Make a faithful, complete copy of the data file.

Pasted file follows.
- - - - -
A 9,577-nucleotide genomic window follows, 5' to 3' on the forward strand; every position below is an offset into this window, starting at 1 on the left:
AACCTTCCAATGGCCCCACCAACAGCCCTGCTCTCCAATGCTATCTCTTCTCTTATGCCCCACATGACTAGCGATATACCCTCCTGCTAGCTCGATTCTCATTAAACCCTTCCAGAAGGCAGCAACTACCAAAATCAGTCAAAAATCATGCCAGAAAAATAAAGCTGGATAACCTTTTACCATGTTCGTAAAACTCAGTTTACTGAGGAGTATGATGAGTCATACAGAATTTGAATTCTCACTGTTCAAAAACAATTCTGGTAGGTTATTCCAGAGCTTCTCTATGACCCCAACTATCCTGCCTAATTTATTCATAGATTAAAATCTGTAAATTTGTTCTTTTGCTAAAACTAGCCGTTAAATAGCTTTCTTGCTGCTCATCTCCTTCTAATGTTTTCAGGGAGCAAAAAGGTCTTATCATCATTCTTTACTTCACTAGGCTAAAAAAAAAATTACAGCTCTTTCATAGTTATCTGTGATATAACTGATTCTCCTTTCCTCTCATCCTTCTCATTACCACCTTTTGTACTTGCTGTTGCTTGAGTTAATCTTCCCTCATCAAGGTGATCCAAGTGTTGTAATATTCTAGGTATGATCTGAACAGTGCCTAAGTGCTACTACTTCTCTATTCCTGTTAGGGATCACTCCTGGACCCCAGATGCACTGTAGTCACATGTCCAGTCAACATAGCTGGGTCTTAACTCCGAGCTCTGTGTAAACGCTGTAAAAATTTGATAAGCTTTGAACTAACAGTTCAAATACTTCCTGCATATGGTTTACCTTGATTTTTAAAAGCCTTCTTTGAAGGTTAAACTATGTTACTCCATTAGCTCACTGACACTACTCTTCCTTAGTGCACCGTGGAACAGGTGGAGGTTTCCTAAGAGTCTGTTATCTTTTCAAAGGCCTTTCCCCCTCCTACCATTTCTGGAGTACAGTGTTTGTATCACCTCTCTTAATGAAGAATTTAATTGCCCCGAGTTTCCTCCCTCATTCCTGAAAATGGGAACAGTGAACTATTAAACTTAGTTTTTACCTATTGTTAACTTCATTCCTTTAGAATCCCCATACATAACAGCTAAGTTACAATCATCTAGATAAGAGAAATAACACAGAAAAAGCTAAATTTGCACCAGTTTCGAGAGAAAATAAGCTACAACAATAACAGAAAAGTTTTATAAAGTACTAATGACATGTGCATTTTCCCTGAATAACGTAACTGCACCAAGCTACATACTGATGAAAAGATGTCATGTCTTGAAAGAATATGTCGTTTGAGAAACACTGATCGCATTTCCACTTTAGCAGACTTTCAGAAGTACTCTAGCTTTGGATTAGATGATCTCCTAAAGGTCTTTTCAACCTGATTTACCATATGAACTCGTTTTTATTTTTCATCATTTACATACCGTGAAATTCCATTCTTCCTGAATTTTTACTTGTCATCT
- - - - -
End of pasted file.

A 9,577-nucleotide genomic window follows, 5' to 3' on the forward strand; every position below is an offset into this window, starting at 1 on the left:
AACCTTCCAATGGCCCCACCAACAGCCCTGCTCTCCAATGCTATCTCTTCTCTTATGCCCCACATGACTAGCGATATACCCTCCTGCTAGCTCGATTCTCATTAAACCCTTCCAGAAGGCAGCAACTACCAAAATCAGTCAAAAATCATGCCAGAAAAATAAAGCTGGATAACCTTTTACCATGTTCGTAAAACTCAGTTTACTGAGGAGTATGATGAGTCATACAGAATTTGAATTCTCACTGTTCAAAAACAATTCTGGTAGGTTATTCCAGAGCTTCTCTATGACCCCAACTATCCTGCCTAATTTATTCATAGATTAAAATCTGTAAATTTGTTCTTTTGCTAAAACTAGCCGTTAAATAGCTTTCTTGCTGCTCATCTCCTTCTAATGTTTTCAGGGAGCAAAAAGGTCTTATCATCATTCTTTACTTCACTAGGCTAAAAAAAAAATTACAGCTCTTTCATAGTTATCTGTGATATAACTGATTCTCCTTTCCTCTCATCCTTCTCATTACCACCTTTTGTACTTGCTGTTGCTTGAGTTAATCTTCCCTCATCAAGGTGATCCAAGTGTTGTAATATTCTAGGTATGATCTGAACAGTGCCTAAGTGCTACTACTTCTCTATTCCTGTTAGGGATCACTCCTGGACCCCAGATGCACTGTAGTCACATGTCCAGTCAACATAGCTGGGTCTTAACTCCGAGCTCTGTGTAAACGCTGTAAAAATTTGATAAGCTTTGAACTAACAGTTCAAATACTTCCTGCATATGGTTTACCTTGATTTTTAAAAGCCTTCTTTGAAGGTTAAACTATGTTACTCCATTAGCTCACTGACACTACTCTTCCTTAGTGCACCGTGGAACAGGTGGAGGTTTCCTAAGAGTCTGTTATCTTTTCAAAGGCCTTTCCCCCTCCTACCATTTCTGGAGTACAGTGTTTGTATCACCTCTCTTAATGAAGAATTTAATTGCCCCGAGTTTCCTCCCTCATTCCTGAAAATGGGAACAGTGAACTATTAAACTTAGTTTTTACCTATTGTTAACTTCATTCCTTTAGAATCCCCATACATAACAGCTAAGTTACAATCATCTAGATAAGAGAAATAACACAGAAAAAGCTAAATTTGCACCAGTTTCGAGAGAAAATAAGCTACAACAATAACAGAAAAGTTTTATAAAGTACTAATGACATGTGCATTTTCCCTGAATAACGTAACTGCACCAAGCTACATACTGATGAAAAGATGTCATGTCTTGAAAGAATATGTCGTTTGAGAAACACTGATCGCATTTCCACTTTAGCAGACTTTCAGAAGTACTCTAGCTTTGGATTAGATGATCTCCTAAAGGTCTTTTCAACCTGATTTACCATATGAACTCGTTTTTATTTTTCATCATTTACATACCGTGAAATTCCATTCTTCCTGAATTTTTACTTGTCATCT